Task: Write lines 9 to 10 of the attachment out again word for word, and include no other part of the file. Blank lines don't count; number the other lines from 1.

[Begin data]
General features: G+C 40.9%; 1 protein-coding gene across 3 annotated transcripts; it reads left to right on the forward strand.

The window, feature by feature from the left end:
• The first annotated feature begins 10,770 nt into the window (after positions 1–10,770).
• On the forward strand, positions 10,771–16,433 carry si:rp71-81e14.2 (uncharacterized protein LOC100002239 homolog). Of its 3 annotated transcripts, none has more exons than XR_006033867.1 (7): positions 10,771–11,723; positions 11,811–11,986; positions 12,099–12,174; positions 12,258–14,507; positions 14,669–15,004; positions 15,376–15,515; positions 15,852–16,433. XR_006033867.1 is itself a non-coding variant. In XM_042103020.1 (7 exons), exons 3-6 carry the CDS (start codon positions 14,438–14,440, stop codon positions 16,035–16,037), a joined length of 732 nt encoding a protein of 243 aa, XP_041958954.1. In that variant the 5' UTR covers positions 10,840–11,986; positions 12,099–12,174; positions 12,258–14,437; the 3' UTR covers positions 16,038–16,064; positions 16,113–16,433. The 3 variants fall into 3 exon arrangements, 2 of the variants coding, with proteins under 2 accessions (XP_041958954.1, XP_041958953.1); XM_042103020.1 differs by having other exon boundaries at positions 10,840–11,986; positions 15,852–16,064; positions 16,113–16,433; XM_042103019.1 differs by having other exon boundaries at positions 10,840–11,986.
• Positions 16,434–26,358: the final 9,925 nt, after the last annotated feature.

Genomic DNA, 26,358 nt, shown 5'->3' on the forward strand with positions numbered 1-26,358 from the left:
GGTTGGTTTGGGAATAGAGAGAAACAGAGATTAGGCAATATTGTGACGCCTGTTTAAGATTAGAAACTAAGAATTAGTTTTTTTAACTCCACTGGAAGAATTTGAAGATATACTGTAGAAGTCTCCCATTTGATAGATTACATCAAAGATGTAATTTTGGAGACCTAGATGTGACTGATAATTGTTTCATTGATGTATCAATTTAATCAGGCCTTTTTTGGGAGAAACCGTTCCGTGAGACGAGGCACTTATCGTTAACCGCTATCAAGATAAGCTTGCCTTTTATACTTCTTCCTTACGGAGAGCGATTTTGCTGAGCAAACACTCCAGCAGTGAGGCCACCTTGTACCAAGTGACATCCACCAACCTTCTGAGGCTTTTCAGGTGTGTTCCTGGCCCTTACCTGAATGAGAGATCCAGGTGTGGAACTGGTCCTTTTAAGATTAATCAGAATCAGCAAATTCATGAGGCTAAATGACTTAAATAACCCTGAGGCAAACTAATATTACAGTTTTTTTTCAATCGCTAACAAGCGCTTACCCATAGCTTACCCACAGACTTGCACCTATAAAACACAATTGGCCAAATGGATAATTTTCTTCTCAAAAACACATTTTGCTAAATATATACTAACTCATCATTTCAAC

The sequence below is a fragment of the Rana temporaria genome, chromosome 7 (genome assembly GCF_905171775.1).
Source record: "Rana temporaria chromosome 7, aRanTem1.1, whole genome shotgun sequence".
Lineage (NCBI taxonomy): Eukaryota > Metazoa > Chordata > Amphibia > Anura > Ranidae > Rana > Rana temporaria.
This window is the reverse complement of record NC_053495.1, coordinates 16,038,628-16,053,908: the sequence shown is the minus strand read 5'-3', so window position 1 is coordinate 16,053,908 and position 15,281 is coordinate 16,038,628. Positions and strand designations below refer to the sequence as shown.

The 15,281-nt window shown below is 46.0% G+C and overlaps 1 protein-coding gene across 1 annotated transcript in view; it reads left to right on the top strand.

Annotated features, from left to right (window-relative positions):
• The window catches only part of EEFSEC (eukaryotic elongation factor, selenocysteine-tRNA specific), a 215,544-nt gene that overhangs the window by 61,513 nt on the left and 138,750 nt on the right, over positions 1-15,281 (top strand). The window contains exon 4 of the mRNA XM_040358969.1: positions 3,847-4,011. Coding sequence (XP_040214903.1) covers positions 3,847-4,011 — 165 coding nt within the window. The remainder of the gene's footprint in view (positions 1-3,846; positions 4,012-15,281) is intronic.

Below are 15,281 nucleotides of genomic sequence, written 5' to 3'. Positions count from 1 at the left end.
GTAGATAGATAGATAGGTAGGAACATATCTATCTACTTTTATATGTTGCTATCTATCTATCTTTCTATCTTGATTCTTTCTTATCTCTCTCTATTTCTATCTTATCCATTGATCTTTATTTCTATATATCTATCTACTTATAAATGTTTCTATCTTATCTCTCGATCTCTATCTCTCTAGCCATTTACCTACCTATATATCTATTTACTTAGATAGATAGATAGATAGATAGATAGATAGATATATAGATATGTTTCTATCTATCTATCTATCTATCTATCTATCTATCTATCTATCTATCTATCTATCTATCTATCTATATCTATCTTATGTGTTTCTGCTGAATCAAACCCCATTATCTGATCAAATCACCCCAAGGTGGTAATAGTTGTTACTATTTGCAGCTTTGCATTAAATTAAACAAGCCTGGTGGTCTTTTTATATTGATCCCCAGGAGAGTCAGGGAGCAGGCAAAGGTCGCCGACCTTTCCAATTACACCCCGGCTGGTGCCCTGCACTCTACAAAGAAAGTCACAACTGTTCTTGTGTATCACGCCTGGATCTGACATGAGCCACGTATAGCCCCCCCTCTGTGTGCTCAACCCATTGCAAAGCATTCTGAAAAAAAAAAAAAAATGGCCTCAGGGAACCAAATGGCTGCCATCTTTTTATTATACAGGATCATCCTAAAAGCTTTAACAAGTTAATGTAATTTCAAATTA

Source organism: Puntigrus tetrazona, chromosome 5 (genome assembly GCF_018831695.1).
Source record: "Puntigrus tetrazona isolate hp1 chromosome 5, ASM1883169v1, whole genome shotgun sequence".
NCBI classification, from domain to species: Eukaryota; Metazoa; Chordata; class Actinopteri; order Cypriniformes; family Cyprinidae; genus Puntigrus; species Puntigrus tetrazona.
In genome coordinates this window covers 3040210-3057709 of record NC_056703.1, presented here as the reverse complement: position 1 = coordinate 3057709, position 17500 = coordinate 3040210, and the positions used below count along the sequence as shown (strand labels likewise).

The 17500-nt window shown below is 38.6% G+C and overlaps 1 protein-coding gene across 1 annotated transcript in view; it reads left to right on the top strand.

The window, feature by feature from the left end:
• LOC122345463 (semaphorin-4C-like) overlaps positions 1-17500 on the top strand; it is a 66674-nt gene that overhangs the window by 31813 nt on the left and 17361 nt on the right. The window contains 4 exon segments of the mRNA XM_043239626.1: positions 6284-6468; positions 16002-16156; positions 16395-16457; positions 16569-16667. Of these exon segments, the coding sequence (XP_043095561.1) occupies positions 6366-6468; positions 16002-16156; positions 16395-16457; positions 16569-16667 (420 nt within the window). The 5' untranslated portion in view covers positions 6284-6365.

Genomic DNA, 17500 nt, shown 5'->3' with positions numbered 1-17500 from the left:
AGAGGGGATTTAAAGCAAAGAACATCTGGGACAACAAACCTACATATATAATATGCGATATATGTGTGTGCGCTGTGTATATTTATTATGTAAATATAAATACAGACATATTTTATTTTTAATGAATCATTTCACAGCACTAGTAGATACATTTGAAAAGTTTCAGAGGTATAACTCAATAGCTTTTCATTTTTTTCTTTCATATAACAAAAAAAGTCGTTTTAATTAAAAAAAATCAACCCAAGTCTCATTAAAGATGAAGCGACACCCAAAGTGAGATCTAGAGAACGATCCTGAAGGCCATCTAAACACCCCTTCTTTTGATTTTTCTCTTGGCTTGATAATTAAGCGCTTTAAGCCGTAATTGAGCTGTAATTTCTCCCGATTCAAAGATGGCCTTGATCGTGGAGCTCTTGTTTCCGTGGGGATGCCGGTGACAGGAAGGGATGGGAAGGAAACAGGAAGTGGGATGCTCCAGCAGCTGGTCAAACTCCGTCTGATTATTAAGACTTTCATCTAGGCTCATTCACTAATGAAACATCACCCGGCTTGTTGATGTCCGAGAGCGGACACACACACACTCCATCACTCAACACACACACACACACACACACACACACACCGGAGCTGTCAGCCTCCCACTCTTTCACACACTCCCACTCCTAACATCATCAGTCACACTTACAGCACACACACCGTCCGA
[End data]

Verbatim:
Source record: "Rana temporaria chromosome 7, aRanTem1.1, whole genome shotgun sequence".
Lineage (NCBI taxonomy): Eukaryota > Metazoa > Chordata > Amphibia > Anura > Ranidae > Rana > Rana temporaria.